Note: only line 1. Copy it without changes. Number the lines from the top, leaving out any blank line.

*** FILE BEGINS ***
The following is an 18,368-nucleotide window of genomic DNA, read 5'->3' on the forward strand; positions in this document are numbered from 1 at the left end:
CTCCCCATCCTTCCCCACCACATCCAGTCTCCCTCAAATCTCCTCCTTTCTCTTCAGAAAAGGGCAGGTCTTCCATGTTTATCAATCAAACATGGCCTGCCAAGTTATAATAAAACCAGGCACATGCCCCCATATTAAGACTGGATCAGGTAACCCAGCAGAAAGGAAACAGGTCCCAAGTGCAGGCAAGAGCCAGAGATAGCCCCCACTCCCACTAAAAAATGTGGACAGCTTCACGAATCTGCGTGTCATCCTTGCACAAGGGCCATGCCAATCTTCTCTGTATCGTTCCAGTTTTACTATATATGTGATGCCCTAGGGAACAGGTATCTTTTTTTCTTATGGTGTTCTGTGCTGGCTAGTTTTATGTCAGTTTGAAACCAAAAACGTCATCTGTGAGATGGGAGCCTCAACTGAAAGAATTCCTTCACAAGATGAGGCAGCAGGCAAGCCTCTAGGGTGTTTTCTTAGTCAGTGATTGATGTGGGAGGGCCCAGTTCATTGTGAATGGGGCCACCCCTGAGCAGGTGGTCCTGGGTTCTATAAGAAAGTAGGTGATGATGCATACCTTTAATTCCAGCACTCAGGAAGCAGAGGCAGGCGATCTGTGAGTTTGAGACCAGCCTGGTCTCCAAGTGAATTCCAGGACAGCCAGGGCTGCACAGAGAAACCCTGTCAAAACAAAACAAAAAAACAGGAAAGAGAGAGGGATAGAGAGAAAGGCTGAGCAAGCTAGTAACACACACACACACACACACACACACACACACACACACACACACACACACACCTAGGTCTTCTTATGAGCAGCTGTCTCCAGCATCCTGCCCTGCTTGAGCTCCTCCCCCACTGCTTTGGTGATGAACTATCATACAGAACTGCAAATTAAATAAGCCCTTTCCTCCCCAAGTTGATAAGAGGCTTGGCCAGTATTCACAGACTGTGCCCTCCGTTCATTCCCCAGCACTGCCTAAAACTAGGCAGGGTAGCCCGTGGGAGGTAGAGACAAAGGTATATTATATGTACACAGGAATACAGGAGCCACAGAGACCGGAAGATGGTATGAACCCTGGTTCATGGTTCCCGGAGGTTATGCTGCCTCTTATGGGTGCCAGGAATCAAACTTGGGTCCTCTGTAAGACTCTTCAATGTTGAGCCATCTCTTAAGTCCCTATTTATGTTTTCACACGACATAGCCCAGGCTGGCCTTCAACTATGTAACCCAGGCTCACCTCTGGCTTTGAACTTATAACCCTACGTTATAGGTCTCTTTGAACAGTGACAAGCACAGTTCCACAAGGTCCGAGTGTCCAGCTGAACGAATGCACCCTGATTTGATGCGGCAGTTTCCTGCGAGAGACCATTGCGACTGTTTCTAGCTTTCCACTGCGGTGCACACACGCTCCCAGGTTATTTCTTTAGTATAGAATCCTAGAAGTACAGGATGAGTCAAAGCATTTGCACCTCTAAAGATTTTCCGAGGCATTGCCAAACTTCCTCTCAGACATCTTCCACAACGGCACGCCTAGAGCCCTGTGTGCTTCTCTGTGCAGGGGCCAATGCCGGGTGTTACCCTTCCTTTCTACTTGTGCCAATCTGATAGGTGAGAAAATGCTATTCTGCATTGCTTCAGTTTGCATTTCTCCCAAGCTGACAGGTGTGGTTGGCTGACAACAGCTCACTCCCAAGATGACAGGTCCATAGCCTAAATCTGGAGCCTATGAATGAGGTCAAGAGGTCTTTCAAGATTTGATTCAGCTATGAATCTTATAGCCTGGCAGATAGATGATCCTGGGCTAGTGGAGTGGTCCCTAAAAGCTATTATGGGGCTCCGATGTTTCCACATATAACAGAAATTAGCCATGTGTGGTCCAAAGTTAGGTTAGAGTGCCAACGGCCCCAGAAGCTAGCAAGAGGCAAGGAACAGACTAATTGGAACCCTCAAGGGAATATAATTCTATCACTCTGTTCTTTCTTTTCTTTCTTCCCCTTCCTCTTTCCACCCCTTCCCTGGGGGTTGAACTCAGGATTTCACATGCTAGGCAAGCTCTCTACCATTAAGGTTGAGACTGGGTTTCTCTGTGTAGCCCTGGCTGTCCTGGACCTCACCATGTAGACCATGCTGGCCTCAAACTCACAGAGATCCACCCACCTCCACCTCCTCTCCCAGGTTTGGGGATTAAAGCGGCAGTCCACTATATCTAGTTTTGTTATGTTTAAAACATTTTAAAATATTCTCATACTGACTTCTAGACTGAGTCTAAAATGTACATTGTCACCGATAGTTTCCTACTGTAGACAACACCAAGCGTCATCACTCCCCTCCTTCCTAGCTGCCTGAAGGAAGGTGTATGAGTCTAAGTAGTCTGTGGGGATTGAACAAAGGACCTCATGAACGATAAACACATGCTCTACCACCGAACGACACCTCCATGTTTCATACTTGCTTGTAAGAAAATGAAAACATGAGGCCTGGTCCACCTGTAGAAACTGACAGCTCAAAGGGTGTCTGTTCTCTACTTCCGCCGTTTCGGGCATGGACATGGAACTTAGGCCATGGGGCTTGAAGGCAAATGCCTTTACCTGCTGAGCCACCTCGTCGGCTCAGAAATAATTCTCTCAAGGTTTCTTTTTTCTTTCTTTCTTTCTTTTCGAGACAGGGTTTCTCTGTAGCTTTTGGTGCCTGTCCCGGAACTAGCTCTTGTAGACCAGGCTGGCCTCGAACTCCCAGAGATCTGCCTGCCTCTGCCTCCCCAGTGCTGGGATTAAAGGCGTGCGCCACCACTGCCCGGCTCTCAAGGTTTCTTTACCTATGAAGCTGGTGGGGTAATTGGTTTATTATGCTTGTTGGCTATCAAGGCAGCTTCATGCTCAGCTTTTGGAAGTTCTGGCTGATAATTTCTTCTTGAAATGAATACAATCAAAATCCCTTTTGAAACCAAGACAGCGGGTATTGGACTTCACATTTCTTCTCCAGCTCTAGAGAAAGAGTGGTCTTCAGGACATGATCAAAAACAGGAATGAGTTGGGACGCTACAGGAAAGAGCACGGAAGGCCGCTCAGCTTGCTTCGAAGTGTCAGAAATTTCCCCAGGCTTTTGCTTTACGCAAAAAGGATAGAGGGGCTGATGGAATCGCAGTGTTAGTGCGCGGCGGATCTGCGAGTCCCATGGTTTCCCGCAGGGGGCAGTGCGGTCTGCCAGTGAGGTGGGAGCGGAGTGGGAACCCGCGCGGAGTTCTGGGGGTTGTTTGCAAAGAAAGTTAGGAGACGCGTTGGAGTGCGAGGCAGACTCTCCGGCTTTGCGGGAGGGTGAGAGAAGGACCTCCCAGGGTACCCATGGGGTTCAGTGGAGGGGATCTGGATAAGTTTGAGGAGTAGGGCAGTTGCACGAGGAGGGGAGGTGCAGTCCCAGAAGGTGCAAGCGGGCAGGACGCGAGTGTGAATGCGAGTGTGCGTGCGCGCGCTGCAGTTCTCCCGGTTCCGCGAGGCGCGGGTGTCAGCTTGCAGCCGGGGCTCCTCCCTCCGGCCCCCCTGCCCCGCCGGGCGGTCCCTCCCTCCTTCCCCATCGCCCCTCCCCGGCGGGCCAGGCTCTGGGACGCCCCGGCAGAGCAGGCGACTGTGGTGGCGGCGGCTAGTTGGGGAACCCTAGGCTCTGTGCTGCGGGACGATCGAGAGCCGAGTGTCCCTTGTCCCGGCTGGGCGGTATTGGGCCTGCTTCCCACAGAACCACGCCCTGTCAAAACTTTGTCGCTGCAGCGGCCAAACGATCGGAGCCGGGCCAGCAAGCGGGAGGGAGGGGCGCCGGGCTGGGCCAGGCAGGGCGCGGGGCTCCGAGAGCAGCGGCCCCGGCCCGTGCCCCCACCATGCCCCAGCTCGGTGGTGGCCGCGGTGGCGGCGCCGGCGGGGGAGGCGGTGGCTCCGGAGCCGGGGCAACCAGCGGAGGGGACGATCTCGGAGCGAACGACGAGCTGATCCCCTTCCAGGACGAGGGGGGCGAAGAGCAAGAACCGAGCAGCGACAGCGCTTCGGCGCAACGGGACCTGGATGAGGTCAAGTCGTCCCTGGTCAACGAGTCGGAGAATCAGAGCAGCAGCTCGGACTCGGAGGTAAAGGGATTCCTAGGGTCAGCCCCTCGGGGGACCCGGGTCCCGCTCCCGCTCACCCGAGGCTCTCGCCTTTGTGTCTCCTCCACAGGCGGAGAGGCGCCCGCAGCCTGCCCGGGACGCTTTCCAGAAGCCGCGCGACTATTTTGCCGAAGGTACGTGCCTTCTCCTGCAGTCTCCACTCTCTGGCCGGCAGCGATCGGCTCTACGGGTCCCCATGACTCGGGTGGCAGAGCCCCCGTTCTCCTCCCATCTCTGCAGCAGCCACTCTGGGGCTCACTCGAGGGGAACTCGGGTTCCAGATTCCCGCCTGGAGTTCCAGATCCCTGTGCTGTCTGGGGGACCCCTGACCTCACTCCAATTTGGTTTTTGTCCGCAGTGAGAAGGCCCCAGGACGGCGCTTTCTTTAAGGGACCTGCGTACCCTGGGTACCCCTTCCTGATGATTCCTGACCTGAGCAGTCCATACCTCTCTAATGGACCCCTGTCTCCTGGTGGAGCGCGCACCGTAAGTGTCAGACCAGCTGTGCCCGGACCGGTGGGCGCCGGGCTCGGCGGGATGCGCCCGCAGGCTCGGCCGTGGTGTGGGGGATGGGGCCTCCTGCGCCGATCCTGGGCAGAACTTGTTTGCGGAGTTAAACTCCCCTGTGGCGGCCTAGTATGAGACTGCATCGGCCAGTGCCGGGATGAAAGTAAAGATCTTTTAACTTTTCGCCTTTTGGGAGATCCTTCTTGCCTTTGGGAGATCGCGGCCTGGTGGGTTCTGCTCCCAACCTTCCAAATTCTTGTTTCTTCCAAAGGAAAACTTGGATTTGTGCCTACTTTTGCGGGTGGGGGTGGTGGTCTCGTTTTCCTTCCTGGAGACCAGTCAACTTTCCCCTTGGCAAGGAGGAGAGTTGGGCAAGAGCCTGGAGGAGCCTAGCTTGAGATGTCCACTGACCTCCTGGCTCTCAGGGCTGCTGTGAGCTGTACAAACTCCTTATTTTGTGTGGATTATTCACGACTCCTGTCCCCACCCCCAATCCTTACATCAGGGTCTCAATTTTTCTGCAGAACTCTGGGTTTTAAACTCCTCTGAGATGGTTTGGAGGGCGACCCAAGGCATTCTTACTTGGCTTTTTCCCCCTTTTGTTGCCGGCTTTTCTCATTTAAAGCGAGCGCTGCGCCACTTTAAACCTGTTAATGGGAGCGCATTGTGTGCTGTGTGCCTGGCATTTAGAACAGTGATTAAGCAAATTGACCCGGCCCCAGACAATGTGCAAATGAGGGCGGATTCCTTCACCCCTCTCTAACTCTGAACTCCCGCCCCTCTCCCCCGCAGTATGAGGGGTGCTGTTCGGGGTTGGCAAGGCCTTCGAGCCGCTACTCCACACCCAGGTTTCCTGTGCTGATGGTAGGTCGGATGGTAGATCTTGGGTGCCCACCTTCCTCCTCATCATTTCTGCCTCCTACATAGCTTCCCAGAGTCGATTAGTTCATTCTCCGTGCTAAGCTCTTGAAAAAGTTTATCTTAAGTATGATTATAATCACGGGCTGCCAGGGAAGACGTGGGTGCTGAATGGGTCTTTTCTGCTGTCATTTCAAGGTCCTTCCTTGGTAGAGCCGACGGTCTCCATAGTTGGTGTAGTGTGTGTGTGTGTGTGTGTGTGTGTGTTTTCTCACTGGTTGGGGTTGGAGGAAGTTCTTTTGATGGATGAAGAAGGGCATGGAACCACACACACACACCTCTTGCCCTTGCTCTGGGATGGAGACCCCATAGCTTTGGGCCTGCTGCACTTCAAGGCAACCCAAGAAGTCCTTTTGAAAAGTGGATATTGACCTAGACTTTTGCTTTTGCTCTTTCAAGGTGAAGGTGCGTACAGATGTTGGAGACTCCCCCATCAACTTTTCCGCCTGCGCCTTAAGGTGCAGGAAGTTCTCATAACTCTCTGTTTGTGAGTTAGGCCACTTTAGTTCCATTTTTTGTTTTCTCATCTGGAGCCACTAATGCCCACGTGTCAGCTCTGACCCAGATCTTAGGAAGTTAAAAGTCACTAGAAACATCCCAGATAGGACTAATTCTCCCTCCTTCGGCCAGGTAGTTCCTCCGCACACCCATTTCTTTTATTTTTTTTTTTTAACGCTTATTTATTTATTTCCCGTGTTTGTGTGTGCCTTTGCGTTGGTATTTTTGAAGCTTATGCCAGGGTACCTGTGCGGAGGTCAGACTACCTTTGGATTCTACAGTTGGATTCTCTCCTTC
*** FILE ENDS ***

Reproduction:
The following is an 18,368-nucleotide window of genomic DNA, read 5'->3' on the forward strand; positions in this document are numbered from 1 at the left end: